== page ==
Economist: Youths Trapped In Debt Due To Unemployment, Low Wages
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(Image: Malay Mail/Choo Choy May)

Economist Geoffrey Williams has said that young Malaysians are falling into bankruptcy due to two key reasons: unemployment and low pay. This is based on the data revealed in two studies released last year, namely the Labour Market Review Q4 2022 and the Salaries & Wages Survey Report 2022.

Williams – who is also a professor at the Malaysia University of Science and Technology – said that both studies showed that the total unemployment rate for young adults aged between 25 to 34 stood at 32%. Additionally, these individuals earned an average income of RM2,053, with some earning even less than RM2,000 – which is far below the living wage proposed for Malaysians.

For context, Bank Negara Malaysia (BNM) had previously stated that the living wage is set at RM2,700 for an unmarried adult based in urban areas, as of 2018. Meanwhile, the living wage for a couple without children and with two children is set at RM4,500 and RM6,500, respectively.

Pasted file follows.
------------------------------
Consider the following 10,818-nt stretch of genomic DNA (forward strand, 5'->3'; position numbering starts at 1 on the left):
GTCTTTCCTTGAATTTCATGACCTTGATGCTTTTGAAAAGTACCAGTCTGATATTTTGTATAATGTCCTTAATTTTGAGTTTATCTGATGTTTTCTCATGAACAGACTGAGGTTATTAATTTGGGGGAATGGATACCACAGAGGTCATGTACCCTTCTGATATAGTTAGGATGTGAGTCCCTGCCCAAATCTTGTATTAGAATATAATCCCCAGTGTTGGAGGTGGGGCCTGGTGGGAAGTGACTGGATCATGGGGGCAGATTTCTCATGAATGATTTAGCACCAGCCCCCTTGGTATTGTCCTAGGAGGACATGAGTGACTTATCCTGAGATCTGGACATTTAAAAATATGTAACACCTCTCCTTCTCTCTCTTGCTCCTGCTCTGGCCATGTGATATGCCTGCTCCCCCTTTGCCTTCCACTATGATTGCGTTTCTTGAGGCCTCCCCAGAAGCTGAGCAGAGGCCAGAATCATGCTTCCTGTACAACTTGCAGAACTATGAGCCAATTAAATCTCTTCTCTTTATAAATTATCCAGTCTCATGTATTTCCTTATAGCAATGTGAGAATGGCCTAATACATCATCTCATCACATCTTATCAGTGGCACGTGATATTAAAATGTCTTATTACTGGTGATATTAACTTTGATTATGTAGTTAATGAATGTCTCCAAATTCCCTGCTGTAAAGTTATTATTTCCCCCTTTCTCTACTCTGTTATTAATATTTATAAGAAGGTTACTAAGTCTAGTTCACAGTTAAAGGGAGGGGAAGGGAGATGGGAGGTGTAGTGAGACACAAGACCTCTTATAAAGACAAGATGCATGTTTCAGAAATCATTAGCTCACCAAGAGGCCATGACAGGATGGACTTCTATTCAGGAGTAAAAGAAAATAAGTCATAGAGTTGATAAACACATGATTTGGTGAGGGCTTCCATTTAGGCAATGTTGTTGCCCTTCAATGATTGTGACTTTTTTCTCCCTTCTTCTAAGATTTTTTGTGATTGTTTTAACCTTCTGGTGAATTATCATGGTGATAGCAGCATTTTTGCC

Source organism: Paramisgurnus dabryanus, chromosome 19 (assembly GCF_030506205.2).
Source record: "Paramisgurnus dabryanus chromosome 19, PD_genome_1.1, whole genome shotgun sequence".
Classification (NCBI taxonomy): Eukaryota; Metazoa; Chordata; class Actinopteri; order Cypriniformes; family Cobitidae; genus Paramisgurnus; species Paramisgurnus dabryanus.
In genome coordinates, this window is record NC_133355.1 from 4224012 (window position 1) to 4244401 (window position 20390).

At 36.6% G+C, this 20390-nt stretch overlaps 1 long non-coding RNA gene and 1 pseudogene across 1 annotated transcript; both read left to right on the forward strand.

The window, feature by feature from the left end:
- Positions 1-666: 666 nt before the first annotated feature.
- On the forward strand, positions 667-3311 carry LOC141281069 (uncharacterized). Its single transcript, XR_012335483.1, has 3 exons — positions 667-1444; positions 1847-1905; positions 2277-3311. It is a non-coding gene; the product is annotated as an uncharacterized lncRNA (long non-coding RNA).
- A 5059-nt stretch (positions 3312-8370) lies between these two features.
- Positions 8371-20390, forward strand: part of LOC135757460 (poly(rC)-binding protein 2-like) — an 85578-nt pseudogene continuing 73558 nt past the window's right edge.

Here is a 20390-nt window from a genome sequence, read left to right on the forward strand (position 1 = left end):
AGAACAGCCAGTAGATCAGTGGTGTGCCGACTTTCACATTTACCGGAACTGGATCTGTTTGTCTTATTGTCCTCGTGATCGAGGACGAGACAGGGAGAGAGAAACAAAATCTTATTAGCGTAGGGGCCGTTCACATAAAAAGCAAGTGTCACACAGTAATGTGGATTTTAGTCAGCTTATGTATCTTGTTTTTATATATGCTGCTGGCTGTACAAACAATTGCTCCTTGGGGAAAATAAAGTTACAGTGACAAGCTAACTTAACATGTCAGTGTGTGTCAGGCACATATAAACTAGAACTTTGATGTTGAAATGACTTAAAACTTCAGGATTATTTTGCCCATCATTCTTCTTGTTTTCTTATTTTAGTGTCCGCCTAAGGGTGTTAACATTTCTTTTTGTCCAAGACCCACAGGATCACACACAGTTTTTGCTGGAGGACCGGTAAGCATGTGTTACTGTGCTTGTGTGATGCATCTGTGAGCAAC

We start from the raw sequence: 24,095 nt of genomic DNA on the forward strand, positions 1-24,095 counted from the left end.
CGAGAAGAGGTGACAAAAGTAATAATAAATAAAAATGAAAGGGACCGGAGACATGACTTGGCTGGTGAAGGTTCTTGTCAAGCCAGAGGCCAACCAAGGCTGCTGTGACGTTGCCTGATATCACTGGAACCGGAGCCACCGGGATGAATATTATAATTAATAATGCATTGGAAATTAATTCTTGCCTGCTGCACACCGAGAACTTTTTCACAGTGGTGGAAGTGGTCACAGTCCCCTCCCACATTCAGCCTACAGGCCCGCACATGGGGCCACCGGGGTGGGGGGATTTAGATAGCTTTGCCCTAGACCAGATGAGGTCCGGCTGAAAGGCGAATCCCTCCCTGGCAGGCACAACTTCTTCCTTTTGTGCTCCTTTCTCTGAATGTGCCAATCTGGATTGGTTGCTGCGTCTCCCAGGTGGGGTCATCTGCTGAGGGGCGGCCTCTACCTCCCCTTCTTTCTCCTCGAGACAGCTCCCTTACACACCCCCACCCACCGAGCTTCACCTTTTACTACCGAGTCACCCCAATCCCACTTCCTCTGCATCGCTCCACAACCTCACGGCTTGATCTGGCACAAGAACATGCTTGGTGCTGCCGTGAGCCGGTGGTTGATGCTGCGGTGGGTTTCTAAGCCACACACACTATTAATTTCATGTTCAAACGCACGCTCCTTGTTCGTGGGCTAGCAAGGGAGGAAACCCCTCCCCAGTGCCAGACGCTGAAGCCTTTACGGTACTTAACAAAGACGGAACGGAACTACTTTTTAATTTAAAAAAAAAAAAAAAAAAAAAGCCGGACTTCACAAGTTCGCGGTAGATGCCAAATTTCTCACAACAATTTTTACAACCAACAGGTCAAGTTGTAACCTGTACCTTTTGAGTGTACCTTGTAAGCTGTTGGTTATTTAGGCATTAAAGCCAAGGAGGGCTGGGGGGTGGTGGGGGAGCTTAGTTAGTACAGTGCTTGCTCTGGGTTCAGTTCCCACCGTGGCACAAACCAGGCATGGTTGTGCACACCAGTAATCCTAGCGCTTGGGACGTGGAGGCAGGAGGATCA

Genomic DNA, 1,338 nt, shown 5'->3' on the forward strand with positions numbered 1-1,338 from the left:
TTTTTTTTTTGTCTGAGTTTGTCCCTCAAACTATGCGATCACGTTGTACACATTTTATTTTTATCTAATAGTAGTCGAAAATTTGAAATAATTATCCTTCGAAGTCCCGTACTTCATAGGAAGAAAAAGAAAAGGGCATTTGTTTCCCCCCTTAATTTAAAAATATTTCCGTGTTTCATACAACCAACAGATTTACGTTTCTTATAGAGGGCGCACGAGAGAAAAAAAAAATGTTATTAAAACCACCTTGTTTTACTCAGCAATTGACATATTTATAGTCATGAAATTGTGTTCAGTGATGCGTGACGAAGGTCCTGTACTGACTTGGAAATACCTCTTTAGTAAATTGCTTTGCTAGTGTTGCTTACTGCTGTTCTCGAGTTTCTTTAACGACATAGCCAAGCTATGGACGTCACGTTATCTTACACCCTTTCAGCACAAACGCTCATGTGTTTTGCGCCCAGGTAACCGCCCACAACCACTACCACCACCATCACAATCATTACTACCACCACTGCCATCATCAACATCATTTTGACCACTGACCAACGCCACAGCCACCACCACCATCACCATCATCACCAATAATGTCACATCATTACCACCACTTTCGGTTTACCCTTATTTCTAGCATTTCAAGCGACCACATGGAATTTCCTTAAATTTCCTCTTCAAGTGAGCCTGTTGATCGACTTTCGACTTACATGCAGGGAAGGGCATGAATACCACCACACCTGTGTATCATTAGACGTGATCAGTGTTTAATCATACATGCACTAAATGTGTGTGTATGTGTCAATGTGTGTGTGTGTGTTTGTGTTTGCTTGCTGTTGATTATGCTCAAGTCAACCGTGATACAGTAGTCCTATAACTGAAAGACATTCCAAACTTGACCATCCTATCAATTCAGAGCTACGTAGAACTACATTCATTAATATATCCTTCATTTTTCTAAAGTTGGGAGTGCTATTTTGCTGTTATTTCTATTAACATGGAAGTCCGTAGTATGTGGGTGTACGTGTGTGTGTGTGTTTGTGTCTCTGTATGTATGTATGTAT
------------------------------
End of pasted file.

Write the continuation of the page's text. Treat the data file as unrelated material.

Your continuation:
Given the developments since then, and taking into account inflation, Williams suggested that the living wage for an individual based in Kuala Lumpur in 2023 should now be increased to RM3,089. Similarly, the rate for couples should also be marked at a higher RM5,149.

“High debts accumulate due to low income and unemployment. This is not just a problem for young people, but also for families with low incomes. This means young people have to take jobs with low wages to support their families,” said Williams, adding that these groups will also likely resort to bank loans to support their needs.

Additionally, Williams highlighted the plight of university and college graduates, stating that many of they are pushed deeper into debt because of their inability to repay their loans due to low wages.

Meanwhile, professor at the Faculty of Business and Economics of Universiti Malaya, Nazari Ismail believes that in many cases, youths’ fixation with a lavish lifestyle and the tendency to live beyond their means are key factors to blame for their increasing debts. “Such values are wrong, where people view owning luxury cars and houses, and going on expensive holidays as the ultimate signs of success,” he said.

Ismail also noted that youths often fall into this trap as they are influenced by politicians and business people. He further emphasised that a new set of values needs to be developed, where youths active view being in debt as something to be avoided.

(Source: Free Malaysia Today)

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